You might try the recipe again as described above, but realistically, if you've just started baking, it would serve you well to start with an easier recipe. It's sound to master some simple techniques and get to know your starter before working with a WW recipe. If you try the above changes to the recipe technique, I'd also question the need for the VWG. You might want to cut that in half or omit it entirely, just for fun...

Other easier recipes are:

Susan's Ultimate Sourdough

http://www.thefreshloaf.com/node/6927/well-i-finally-did-it

Susan's Simple Sourdough 9/09

http://www.thefreshloaf.com/node/13771/simple-sourdough-909

Both are similar and have a portion of WW to them, which adds a nice nutty taste to the SD. You would need a scale, though, as she posts recipes in weights.

- Keith

dmsnyder's picture
dmsnyder

Hi, raqk8.

Welcome to TFL!

Your recipe gives ingredient volumes. This is generally unreliable, particularly for flour. If you are serious about bread baking, investing in a good digital scale would be wise.

Please realize that whole wheat breads are going to be denser than those made with mostly white flour. You can get a lighter crumb by intensive mixing, but it's at the expense of flavor to some degree. 

Your description of the dough as "very tough" suggests you added too much flour. Also, proofing the loaves too long can result in poor oven spring and a denser loaf.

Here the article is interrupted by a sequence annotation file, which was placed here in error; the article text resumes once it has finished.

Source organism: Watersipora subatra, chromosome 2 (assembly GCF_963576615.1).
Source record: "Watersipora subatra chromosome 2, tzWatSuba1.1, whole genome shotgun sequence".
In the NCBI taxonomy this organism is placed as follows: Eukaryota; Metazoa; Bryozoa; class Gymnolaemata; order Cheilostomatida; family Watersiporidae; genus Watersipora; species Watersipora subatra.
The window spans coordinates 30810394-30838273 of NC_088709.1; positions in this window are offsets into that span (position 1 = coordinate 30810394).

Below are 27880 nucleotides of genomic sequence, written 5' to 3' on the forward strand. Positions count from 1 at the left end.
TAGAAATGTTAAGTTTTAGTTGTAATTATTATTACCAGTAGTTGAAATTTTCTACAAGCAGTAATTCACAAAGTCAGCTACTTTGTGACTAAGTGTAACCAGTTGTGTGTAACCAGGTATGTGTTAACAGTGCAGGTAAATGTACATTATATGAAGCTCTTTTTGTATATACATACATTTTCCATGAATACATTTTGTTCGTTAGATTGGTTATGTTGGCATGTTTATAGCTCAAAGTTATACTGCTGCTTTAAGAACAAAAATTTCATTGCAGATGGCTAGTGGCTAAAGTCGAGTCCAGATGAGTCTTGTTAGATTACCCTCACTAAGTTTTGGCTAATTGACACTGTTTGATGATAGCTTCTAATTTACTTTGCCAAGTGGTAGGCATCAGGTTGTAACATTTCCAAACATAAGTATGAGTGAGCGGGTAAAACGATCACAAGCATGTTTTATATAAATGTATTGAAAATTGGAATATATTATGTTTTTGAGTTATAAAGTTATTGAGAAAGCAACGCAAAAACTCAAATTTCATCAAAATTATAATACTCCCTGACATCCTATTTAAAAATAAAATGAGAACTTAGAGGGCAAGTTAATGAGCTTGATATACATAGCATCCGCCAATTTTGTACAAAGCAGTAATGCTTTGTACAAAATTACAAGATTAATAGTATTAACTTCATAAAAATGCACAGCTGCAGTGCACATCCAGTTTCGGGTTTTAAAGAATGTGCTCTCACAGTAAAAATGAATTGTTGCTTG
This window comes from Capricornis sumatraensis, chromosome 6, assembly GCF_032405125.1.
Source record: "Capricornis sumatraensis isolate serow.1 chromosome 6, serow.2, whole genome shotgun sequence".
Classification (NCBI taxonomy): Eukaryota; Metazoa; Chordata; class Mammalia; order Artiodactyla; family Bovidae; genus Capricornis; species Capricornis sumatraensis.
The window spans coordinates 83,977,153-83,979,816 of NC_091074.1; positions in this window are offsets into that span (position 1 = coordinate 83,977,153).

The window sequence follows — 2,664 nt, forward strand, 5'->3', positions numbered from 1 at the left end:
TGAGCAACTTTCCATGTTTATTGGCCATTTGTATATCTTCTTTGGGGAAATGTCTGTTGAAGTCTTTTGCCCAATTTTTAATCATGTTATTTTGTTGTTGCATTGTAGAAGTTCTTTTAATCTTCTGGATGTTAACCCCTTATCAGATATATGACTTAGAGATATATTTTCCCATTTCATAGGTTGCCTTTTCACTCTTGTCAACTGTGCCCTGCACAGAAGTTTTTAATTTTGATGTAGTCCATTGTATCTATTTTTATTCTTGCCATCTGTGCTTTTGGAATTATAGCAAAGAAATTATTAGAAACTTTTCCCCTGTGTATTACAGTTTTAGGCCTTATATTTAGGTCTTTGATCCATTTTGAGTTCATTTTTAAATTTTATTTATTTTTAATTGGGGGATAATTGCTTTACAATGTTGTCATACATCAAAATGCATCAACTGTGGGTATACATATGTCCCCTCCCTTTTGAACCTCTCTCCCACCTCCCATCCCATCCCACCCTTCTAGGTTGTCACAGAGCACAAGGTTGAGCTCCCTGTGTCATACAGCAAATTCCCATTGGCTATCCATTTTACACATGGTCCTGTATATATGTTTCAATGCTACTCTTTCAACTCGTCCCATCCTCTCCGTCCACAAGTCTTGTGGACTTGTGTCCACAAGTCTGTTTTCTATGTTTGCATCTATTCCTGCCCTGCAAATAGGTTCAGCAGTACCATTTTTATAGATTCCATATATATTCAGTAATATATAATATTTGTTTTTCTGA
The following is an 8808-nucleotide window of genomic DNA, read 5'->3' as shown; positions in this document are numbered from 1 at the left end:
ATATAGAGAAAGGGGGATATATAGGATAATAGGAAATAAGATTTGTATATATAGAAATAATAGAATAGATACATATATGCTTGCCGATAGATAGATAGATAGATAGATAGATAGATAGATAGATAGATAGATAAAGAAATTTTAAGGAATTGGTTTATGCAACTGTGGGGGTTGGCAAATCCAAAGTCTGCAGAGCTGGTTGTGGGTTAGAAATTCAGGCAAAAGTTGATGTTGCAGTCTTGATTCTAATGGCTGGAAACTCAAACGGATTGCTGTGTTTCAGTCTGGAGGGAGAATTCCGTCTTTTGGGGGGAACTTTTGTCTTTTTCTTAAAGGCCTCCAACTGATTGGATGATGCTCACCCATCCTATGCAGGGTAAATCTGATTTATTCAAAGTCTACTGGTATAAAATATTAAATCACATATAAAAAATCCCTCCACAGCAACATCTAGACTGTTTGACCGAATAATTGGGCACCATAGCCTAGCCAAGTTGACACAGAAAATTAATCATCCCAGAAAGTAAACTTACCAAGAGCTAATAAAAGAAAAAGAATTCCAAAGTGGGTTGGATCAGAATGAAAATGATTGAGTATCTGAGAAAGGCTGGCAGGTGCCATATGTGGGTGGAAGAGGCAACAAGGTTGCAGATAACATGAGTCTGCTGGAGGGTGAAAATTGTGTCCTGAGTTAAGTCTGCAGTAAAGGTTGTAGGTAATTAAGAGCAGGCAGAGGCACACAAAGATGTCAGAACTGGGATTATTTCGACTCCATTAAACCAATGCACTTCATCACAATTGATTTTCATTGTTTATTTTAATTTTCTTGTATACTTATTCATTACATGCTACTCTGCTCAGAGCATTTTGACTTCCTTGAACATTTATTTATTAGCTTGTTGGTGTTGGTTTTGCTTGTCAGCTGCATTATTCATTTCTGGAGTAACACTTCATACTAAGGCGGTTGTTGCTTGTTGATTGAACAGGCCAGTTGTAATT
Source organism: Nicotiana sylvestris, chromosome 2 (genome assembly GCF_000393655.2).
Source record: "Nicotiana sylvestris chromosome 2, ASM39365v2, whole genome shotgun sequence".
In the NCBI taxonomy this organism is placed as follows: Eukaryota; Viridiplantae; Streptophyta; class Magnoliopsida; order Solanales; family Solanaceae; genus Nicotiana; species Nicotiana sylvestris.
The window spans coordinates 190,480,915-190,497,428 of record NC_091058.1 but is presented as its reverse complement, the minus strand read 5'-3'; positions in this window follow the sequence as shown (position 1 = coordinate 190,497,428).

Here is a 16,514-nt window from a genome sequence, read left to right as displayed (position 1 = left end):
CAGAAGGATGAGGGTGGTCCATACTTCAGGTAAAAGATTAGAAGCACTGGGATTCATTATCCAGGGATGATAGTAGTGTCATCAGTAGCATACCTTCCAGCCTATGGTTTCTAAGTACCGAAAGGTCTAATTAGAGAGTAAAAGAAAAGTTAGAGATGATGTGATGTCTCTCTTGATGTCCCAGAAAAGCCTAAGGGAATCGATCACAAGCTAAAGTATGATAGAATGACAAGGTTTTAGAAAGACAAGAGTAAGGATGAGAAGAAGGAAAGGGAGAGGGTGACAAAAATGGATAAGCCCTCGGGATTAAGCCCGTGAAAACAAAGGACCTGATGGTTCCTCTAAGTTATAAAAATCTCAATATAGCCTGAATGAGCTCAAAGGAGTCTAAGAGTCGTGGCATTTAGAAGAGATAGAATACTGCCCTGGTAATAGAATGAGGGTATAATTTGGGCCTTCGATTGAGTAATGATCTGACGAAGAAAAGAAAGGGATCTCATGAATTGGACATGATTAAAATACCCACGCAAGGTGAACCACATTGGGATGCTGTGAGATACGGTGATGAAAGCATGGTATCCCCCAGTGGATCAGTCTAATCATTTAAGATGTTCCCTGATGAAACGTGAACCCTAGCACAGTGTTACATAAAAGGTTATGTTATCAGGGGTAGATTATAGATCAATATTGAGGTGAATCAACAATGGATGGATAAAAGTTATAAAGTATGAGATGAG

In summary:

1. Weigh ingredients to get the most consistent results.

2. Avoid the temptation to add too much flour.

3. Develop the gluten fully.

4. Fully ferment the dough. It should feel "gassy." If you tear off a little hunk, it should float when put in a bowl of water.

5. Don't over-proof your loaves.

I hope this helps.

David

Dragonbones's picture
Dragonbones

HI  raqk8, I had the same problem when I started baking. I was scooping a measuring cup into the flour to measure it, not realizing that this would pack too much flour into the cup. At a minimum, spoon the flour into the cup then level it with a knife. Better yet, switch to weighing it as David says. Also, don't aim for dry, firm doughs (unless the recipe specifies this, as for bagels). Aim for slighly sticky or tacky doughs (again, a good recipe will often tell you this) or even wetter (as for ciabatta). You can use wet or oiled hands to knead, instead of floured ones. If the dough sticks a bit to the counter, lift it with a scraper instead of adding so much flour (a little is okay). Knead for a good 8-10 minutes by hand; time it, and don't be lazy and stop early. During the first rise, let it double in size -- go by the volume, not the clock. During the proofing (after shaping), let it increase only 60%-70% or so in size while you preheat the oven to its maximum temp (to make up for the heat loast when you load the loaf); don't proof until it's double or more in size (that's overproofing), and don't go by the clock. When you pop it in the oven, consider adding steam, or covering the loaf with a cloche, or putting it in a preheated Dutch oven.  Then turn the oven down to the target temp. And generally, everything David says is right (as usual).